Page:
Of Trust and Trustability (Day 4)

August 4: Chong’zhai Village 

Our third day of screening takes place in Chong’zhai Village with a different Dr. Liang.

It’s essentially the same process as the past two days, so I’ll take this opportunity to highlight two stories.

First is this man who came in with a host of concerns, ranging from cataracts to diabetes. We checked his vision. 0.8 in one eye and 1.0 (equivalent to 20/20) in the other. Fortunately we weren’t too busy at that time, as we spend the next 30 minutes reassuring him that he didn’t need to see the doctor at this time.

“But I’ve been drinking this stuff every day, this—what do you call it—CMD,” he immediately adds, pronunciation each letter forcefully as if it had some awe-inspiring weight. “So I should be fine, right?”

He pulls out a conspicuously-looking purple box that seems out of place among the rows of Chinese medicine in the health station.

   

It doesn’t profess to have panacea-like effects explicitly, but somehow this man in rural China got the impression that drinking this everyday could prevent cataracts, refractive error, and diabetes. Looks like Chinese companies aren’t the only ones slipping through the leaky filter of the Chinese FDA.

Speaking of false medicines and charlatans, we had been warned before coming out here that trying to carry out activities without the support of the local village committee would be analogous to trying to run up a brick wall. Many of these villagers had had their fair share of experience with quacks, who come in dressed as doctors offering free exams, only to end up selling them some useless medicine. It’s not only a rural problem (although certainly more prevalent here), as this advertisement for a “cataract-dissolving eye drop” outside my Guangzhou apartment shows:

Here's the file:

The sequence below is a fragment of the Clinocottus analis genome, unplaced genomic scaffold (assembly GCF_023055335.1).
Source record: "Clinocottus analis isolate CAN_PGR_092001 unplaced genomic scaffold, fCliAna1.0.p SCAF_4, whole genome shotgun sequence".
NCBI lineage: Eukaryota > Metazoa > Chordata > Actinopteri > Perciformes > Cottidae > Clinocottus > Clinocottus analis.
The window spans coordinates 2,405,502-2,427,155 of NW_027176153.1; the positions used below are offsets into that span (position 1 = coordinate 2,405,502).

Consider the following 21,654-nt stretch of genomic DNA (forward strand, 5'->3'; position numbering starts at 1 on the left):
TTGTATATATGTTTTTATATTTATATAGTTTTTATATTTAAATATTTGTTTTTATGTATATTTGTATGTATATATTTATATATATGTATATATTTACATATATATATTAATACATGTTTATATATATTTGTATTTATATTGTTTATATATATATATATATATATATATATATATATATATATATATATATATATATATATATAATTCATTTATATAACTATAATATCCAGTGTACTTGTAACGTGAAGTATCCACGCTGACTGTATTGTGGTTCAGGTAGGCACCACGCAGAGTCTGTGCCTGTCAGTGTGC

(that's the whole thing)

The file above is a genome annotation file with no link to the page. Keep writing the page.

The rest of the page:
We were generally successful in obtaining support from the village committees of the villages we visited, but not always. Yet I’ve found that despite the suspicion you can receive, once in a while you’ll come across a villager who recognizes your persistent sincerity and welcomes you with open arms.

Two of my teammates met one such villager today.

   

Her husband had already done surgery in one eye and was looking to have the second operated as well. He didn’t even have rural cooperative insurance during the time of the first surgery, and as a result had to pay the full 3500 out of pocket. When our volunteers relayed the news that surgery was only 500 now with his new insurance, he and his wife cheerfully invited them in and offered them some of the local specialty picked right from the tree: huangpi.

They also left with some else: a picture of a very amusing line splashed across the back of their home:

Don’t ever forget the class struggle.

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